I'll never forget my 7th grade English teacher, Mrs. X. In one year, she absolutely crushed any desire I might have had to write creatively, through extremely boring lessons, hellish group projects, and forcing an awkward twelve year old to recite in from on the class.
However, she did teach me one important lesson, one that simply had never occurred to me before: Every story needs a conflict.
Now conventional wisdom tells us that there are four basic types of conflict:
1) CHARACTER VS CHARACTER
The most classic of conflicts. The conflict could be physical or psychological. They could be fighting over food, a job, a lover, or just plain survival. A wonderful opportunity to create horrible supervillains and antagonists.
Examples: Nearly every Sherlock Holmes adventure; 1980s WWF plotlines, nearly every James Bond novel
2) CHARACTER VS SOCIETY
My personal favorite type of conflict. It's time we brought dancing back to this small town! A great chance to air your personal grievances in the guise of a book.
Examples: One Flew Over the Cuckoo's Nest, Catch-22, Revenge of the Nerds, nearly every episode of the Dukes of Hazzard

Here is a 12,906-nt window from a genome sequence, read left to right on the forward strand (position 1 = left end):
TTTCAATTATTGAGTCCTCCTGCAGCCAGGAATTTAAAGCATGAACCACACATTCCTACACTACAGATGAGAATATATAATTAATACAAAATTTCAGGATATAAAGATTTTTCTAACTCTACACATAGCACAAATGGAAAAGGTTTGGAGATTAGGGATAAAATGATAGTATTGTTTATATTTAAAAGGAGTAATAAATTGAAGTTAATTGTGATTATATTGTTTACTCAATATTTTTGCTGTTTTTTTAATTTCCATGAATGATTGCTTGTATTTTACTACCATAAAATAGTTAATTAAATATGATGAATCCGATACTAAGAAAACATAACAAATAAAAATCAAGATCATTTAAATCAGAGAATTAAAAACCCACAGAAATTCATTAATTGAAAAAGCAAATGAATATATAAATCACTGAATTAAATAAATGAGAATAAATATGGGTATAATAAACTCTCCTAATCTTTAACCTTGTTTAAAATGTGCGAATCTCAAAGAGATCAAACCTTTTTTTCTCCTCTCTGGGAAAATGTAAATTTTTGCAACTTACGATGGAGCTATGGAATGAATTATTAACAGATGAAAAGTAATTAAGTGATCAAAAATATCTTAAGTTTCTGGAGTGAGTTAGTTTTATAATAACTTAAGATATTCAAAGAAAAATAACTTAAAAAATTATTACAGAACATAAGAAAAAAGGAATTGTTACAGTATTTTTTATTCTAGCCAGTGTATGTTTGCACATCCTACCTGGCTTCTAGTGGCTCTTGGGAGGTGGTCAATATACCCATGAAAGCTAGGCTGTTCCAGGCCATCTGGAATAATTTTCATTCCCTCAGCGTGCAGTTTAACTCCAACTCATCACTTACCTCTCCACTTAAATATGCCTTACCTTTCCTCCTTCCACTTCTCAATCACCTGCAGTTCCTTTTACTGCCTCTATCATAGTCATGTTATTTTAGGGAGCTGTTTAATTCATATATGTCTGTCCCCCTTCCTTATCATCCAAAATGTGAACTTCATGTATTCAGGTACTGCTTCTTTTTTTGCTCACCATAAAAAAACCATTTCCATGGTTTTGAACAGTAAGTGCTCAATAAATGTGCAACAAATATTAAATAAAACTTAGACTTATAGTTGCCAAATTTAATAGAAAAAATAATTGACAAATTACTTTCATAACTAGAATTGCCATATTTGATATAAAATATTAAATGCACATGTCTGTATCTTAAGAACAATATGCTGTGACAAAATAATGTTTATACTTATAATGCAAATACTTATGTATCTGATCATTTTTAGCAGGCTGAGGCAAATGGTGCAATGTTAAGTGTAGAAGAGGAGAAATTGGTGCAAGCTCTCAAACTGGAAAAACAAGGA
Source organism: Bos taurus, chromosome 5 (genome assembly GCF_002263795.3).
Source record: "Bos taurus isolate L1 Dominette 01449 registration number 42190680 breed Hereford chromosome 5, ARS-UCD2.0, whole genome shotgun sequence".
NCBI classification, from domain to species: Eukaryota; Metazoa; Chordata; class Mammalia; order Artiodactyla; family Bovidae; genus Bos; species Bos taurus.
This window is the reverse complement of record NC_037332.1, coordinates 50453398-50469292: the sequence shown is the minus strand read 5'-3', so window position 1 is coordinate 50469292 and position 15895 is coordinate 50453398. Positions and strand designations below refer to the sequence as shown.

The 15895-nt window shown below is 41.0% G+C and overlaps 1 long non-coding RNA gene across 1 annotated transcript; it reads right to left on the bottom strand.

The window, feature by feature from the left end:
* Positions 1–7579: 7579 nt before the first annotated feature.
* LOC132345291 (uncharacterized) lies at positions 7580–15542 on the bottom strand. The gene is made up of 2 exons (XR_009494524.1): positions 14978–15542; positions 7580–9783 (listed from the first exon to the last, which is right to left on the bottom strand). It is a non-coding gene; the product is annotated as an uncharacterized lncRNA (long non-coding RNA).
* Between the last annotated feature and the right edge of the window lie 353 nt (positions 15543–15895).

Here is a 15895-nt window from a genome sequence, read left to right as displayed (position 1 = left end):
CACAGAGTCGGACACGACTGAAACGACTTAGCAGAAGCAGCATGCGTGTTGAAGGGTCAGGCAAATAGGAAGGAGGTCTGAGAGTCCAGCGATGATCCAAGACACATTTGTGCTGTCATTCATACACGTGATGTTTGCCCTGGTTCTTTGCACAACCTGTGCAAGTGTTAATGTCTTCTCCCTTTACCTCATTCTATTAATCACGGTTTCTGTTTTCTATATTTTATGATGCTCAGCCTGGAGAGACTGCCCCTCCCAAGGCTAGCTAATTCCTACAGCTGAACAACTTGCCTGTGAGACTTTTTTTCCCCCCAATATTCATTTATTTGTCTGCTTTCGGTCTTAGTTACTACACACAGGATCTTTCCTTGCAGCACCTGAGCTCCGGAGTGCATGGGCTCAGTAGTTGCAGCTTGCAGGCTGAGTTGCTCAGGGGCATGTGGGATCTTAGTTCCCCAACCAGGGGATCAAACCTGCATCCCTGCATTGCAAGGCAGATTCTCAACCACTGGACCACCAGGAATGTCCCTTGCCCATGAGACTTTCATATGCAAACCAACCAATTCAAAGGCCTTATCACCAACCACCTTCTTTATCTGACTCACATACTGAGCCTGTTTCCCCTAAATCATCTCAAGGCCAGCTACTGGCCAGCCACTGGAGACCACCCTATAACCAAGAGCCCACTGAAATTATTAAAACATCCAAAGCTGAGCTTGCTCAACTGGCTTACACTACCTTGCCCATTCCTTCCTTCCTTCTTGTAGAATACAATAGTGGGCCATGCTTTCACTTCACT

3) CHARACTER VS NATURE
This allows you to avoid creating a believable bad guy. Because the bad guy is a bear. Or a volcano. Or an asteroid.
Examples: Alive, Anaconda, Armageddon, Aliens, Ace Ventura 2: When Nature Calls, that movie where the guy saws his own arm off
4) CHARACTER VS THEMSELVES
This is the hardest one to pull off because you have to really do a lot of that brooding monologue thing.
Examples: Hamlet, Fight Club, that movie where the guy cuts his own arm off
Now some people would also include character vs. technology and character vs. god/the supernatural
But I find those to just be variations on the above themes.
In conclusion, no one wants to read your travel memiors.
Brian Katcher is the author of several books. A goodreads reviewer recently describe him as 'not entirely without talent.' His book, ALMOST PERFECT, ranked 81 on the ALA's most banned and challenged books of the past decade.